•  What did "North America" signify to Europe in 1690? to the inhabitants of North America?

Spanish/French rivalry in Tejas: 10 pages, excluding the maps
Supplemental Sites
Spanish-French rivalry in Texas, in Parallel Histories/Historias Paralelas: Spain, the United States, and the American Frontier, from the Library of Congress and the Biblioteca Nacional de España

Spanish Expansion into Texas (map), from USGenWeb Archive Project

Spanish Texas, thorough overview from The Handbook of Texas Online (UT-Austin)

La Salle Expedition, from The Handbook of Texas Online

The Talon children, from The Handbook of Texas Online

Alonso de León and his expeditions to Tejas, 1686-1690, from The Handbook of Texas Online

"Archaeologists unearth bones at French settlement in Texas" (2000), from

Recovery of La Salle's ship La Belle in Matagorda Bay, from the University of Texas-Austin

Voyage of Doom, recovery and excavation of La Belle, from PBS (1999)

Tejas: Life and Times of the Caddo (Ceni) Indians, from Texas Beyond History (UT-Austin)

*PDF file - You will need software on your computer that allows you to read and print Portable Document Format (PDF) files, such as Adobe Acrobat Reader. If you do not have this software, you may download it FREE from Adobe's Web site.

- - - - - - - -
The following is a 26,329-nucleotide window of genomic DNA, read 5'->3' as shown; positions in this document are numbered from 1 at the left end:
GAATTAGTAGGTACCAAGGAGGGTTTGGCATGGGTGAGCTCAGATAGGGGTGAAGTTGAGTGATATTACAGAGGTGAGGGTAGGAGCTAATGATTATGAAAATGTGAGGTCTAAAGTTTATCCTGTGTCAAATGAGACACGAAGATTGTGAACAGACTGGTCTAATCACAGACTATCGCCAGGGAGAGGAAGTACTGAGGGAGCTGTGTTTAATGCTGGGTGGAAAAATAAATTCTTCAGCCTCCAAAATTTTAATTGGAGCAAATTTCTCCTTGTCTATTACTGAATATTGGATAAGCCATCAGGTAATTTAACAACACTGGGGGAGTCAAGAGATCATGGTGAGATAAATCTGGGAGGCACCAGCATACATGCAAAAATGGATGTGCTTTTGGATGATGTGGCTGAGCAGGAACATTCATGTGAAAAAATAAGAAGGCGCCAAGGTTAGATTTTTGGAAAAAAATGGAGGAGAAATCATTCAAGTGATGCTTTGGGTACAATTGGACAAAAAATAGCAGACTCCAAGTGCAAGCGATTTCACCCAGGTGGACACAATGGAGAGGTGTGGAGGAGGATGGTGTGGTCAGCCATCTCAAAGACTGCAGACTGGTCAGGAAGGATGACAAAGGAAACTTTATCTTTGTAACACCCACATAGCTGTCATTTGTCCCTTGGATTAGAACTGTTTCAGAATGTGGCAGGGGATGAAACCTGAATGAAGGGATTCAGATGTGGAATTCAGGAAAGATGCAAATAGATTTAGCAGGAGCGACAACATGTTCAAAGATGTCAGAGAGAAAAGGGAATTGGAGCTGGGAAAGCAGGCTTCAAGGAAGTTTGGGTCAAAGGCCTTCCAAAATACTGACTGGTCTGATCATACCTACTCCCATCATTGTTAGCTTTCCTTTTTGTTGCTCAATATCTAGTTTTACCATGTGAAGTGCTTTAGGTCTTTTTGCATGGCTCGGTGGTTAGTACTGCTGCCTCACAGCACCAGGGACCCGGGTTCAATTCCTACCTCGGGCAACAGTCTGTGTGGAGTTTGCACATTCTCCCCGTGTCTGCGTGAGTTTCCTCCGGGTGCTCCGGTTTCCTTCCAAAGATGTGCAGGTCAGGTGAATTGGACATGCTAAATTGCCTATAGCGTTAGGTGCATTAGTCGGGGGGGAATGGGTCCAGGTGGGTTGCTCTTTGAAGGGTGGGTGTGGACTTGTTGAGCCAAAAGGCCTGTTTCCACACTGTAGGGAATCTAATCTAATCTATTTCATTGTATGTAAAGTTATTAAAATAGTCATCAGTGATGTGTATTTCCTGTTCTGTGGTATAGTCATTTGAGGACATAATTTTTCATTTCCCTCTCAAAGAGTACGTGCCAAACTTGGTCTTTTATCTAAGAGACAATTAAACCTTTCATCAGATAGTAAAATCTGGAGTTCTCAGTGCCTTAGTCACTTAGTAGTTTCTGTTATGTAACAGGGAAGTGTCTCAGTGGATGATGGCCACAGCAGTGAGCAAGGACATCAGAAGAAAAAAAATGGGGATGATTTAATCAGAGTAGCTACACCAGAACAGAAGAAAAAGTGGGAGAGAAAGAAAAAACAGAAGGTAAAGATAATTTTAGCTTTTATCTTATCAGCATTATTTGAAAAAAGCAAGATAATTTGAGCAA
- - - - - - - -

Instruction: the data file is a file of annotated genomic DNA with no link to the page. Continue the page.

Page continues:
Texts: National Humanities Center
Maps: Library of Congress
University of Alabama, Dept. of Geography

Image: Nicolas de Fer, map of the regions explored by Sieur de La Salle (1683-1687) and Chevallier d'Iberville (1698-1699), Les costes aux environs de la rivière de Misisipi: découvertes par Mr. de la Salle en 1683 et reconnues par Mr. le Chevallier d'Iberville en 1698 et 1699, 1701. Courtesy of the Library of Congress, Geography & Map Division, G4042.M5 1701 .F4 Vault : Low 251.

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Revised: October 2006